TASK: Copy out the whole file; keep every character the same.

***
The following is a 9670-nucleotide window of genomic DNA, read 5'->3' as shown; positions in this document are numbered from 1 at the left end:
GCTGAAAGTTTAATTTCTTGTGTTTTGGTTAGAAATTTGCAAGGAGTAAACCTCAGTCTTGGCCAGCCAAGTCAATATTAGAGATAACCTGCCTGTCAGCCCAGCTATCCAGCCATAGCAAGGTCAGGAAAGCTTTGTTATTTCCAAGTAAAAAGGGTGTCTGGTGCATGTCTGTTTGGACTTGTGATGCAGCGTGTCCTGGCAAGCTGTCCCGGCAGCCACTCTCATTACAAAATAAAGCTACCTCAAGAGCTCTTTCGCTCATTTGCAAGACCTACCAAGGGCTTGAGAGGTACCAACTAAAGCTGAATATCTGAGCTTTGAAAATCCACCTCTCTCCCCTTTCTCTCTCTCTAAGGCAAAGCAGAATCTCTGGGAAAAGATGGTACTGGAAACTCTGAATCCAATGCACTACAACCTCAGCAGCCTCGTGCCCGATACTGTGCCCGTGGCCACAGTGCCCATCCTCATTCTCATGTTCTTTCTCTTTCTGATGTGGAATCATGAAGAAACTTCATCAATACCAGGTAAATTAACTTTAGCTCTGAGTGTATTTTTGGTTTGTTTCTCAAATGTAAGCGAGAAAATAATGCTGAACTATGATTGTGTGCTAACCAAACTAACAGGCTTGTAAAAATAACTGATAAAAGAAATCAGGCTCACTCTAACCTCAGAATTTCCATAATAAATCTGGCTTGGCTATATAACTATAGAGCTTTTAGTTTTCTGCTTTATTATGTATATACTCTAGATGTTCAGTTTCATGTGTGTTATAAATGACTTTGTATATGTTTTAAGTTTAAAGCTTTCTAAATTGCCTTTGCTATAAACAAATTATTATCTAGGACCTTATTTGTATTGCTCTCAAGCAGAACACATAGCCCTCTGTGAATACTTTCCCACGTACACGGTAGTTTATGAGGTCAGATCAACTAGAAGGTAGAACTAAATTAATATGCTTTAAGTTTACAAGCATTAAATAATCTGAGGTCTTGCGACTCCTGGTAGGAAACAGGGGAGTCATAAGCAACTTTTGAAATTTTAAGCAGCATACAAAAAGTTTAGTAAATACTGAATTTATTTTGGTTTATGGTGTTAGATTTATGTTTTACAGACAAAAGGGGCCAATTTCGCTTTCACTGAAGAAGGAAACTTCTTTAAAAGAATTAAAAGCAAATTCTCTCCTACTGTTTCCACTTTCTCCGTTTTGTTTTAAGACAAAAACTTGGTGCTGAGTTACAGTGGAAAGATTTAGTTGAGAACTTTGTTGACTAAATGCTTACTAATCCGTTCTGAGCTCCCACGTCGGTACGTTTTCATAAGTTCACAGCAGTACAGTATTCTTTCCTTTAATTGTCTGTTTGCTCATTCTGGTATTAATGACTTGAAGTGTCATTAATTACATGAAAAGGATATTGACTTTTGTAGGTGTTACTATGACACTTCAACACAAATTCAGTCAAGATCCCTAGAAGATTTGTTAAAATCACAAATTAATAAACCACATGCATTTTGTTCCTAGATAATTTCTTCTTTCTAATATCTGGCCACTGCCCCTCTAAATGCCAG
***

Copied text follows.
The following is a 9670-nucleotide window of genomic DNA, read 5'->3' as shown; positions in this document are numbered from 1 at the left end:
GCTGAAAGTTTAATTTCTTGTGTTTTGGTTAGAAATTTGCAAGGAGTAAACCTCAGTCTTGGCCAGCCAAGTCAATATTAGAGATAACCTGCCTGTCAGCCCAGCTATCCAGCCATAGCAAGGTCAGGAAAGCTTTGTTATTTCCAAGTAAAAAGGGTGTCTGGTGCATGTCTGTTTGGACTTGTGATGCAGCGTGTCCTGGCAAGCTGTCCCGGCAGCCACTCTCATTACAAAATAAAGCTACCTCAAGAGCTCTTTCGCTCATTTGCAAGACCTACCAAGGGCTTGAGAGGTACCAACTAAAGCTGAATATCTGAGCTTTGAAAATCCACCTCTCTCCCCTTTCTCTCTCTCTAAGGCAAAGCAGAATCTCTGGGAAAAGATGGTACTGGAAACTCTGAATCCAATGCACTACAACCTCAGCAGCCTCGTGCCCGATACTGTGCCCGTGGCCACAGTGCCCATCCTCATTCTCATGTTCTTTCTCTTTCTGATGTGGAATCATGAAGAAACTTCATCAATACCAGGTAAATTAACTTTAGCTCTGAGTGTATTTTTGGTTTGTTTCTCAAATGTAAGCGAGAAAATAATGCTGAACTATGATTGTGTGCTAACCAAACTAACAGGCTTGTAAAAATAACTGATAAAAGAAATCAGGCTCACTCTAACCTCAGAATTTCCATAATAAATCTGGCTTGGCTATATAACTATAGAGCTTTTAGTTTTCTGCTTTATTATGTATATACTCTAGATGTTCAGTTTCATGTGTGTTATAAATGACTTTGTATATGTTTTAAGTTTAAAGCTTTCTAAATTGCCTTTGCTATAAACAAATTATTATCTAGGACCTTATTTGTATTGCTCTCAAGCAGAACACATAGCCCTCTGTGAATACTTTCCCACGTACACGGTAGTTTATGAGGTCAGATCAACTAGAAGGTAGAACTAAATTAATATGCTTTAAGTTTACAAGCATTAAATAATCTGAGGTCTTGCGACTCCTGGTAGGAAACAGGGGAGTCATAAGCAACTTTTGAAATTTTAAGCAGCATACAAAAAGTTTAGTAAATACTGAATTTATTTTGGTTTATGGTGTTAGATTTATGTTTTACAGACAAAAGGGGCCAATTTCGCTTTCACTGAAGAAGGAAACTTCTTTAAAAGAATTAAAAGCAAATTCTCTCCTACTGTTTCCACTTTCTCCGTTTTGTTTTAAGACAAAAACTTGGTGCTGAGTTACAGTGGAAAGATTTAGTTGAGAACTTTGTTGACTAAATGCTTACTAATCCGTTCTGAGCTCCCACGTCGGTACGTTTTCATAAGTTCACAGCAGTACAGTATTCTTTCCTTTAATTGTCTGTTTGCTCATTCTGGTATTAATGACTTGAAGTGTCATTAATTACATGAAAAGGATATTGACTTTTGTAGGTGTTACTATGACACTTCAACACAAATTCAGTCAAGATCCCTAGAAGATTTGTTAAAATCACAAATTAATAAACCACATGCATTTTGTTCCTAGATAATTTCTTCTTTCTAATATCTGGCCACTGCCCCTCTAAATGCCAG